The All Commercial Vehicle Owners’ Association’s (ACVOA) ongoing Chakka Bandh in Nagaland has brought the state’s transportation sector to a standstill in the affected districts. This protest, now in its fifth day, stems from the government’s inability to clear payments for private vehicle hiring charges requisitioned during the State Assembly Election of 2023.
Despite the government’s belated sanctioning of Rs 11,62,00,000 for payment, the ACVOA remains skeptical, echoing a widespread lack of trust in government assurances. This skepticism, fueled by a history of unfulfilled promises, has propelled the protest to escalate, with Telecom and construction vehicles now being targeted. This skepticism continues to fuel the protest and raises the specter of further escalation.
The Chakka Bandh’s impact extends beyond transportation disruptions, affecting essential services and impeding economic activity. The restriction on fuel distribution in Mokokchung underscores the protest’s far-reaching consequences. It’s imperative to strike a balance between upholding the protest’s momentum and ensuring that essential services remain operational.
At the same time, the growing solidarity from other districts, with more organizations joining the Chakka Bandh, indicates a deepening unrest that the government cannot ignore. The protesters have garnered the backing of various community groups and civil society organization, signifying the resonance of their grievances with a broader section of society – uniting behind shared grievances.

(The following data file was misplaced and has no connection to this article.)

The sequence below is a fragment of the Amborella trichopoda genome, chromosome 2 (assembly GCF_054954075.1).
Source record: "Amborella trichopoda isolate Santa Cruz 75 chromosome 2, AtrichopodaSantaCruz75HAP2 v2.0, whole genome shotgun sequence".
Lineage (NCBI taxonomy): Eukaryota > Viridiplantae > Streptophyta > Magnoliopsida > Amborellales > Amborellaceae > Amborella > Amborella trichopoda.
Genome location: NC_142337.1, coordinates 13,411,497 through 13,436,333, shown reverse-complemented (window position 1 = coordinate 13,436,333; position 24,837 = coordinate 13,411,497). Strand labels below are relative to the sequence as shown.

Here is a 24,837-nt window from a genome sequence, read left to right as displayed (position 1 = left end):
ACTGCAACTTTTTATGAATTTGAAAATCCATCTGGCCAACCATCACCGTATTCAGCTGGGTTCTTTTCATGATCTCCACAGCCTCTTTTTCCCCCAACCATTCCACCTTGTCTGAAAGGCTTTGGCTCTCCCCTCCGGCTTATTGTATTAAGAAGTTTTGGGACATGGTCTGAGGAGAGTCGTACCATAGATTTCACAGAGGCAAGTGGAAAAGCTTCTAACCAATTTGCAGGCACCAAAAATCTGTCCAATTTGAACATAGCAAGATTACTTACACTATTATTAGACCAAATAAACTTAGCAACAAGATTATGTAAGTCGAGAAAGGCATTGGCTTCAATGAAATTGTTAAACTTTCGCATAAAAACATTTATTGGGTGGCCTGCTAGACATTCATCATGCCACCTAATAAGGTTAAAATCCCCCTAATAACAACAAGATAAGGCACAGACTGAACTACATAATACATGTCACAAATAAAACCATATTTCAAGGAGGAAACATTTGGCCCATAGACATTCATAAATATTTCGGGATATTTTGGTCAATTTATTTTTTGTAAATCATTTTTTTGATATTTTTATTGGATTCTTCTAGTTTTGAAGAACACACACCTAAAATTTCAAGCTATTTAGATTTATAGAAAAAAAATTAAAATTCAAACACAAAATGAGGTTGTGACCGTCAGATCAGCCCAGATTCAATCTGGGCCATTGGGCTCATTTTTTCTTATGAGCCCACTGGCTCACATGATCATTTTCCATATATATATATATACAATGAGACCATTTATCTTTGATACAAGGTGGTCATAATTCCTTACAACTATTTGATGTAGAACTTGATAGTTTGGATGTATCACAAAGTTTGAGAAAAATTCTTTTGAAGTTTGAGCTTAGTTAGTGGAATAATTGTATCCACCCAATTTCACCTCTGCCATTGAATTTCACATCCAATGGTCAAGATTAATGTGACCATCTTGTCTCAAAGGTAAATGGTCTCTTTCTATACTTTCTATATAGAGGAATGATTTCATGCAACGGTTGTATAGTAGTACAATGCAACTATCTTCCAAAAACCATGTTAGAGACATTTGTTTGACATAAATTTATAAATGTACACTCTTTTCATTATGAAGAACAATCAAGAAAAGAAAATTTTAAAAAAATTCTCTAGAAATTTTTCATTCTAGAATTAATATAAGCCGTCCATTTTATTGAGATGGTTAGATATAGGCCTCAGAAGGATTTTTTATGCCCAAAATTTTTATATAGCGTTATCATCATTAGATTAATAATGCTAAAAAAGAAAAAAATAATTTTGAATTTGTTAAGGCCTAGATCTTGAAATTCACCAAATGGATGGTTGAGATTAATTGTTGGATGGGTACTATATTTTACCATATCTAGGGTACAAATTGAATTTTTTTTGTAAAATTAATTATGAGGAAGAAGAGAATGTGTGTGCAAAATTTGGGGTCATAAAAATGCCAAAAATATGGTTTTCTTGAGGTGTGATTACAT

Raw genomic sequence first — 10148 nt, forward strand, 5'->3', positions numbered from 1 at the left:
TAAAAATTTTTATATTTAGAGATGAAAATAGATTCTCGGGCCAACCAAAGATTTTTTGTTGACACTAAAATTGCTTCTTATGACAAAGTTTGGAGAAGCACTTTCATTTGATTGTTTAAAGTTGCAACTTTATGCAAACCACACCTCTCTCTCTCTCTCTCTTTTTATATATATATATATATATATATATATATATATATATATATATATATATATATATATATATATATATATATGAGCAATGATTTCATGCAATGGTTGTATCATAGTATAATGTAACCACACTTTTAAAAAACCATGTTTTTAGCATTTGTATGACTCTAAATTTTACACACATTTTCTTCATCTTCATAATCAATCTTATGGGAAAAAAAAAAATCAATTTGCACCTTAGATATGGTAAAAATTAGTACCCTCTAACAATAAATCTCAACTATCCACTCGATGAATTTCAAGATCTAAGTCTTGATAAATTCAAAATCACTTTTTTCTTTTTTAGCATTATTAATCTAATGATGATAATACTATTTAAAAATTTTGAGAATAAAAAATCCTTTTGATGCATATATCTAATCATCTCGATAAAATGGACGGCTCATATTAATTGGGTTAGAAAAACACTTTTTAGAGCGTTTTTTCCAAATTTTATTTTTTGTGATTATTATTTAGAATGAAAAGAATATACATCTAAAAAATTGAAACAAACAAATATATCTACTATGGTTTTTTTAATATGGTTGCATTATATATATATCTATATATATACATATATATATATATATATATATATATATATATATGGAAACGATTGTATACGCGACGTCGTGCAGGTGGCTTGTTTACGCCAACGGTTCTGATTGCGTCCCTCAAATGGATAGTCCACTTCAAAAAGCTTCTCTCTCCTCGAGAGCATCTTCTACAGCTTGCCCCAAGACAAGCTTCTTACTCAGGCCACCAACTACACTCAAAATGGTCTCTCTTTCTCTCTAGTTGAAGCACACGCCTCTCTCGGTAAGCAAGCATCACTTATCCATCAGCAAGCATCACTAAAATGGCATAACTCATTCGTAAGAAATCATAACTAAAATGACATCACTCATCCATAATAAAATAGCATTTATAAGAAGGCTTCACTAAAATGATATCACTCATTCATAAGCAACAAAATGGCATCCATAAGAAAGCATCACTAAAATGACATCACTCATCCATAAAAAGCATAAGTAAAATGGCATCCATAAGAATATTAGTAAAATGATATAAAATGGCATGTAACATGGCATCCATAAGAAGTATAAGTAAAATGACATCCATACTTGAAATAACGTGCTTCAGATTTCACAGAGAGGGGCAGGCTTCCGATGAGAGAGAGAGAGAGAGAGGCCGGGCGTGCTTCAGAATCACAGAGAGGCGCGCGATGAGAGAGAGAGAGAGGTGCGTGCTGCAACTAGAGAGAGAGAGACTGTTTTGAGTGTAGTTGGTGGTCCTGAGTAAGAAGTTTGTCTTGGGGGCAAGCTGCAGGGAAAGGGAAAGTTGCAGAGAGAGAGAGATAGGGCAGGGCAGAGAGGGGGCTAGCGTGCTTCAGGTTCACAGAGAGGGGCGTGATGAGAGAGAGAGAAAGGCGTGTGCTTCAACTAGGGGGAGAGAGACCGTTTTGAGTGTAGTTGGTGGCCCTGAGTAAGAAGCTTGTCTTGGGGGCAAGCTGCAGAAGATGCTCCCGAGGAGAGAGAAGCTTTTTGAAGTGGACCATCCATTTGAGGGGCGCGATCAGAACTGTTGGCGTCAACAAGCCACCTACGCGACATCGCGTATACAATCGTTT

This protest goes beyond mere dues and payments; it’s a call for accountability and transparency in governance. The people of Nagaland have spoken, and it is now incumbent upon the government to listen attentively, act expeditiously, and rebuild the trust of its citizens.
Meanwhile, questions linger about the payment status of private vehicles requisitioned during the same election in some of the other districts like Kohima, Dimapur, and Chumoukedima – who are not currently protesting. Have they received their dues? If yes, the question of preferential treatment looms. If not, why are they not protesting? Were private vehicles from other states also requisitioned, and if so, have they received their payments? The matter of who covers the election expenses, whether the central or state government, adds another layer to this complex issue. Ultimately, it all leads back to concerns about governance quality, transparency, and trust.
In the final analysis, the Chakka Bandh is a symptom of poor governance, a lack of transparency, and deep-rooted trust issues. The government must act decisively to resolve the payment issue, restore trust, alleviate the transportation crisis, and prevent further economic disruption. The people of Nagaland deserve better.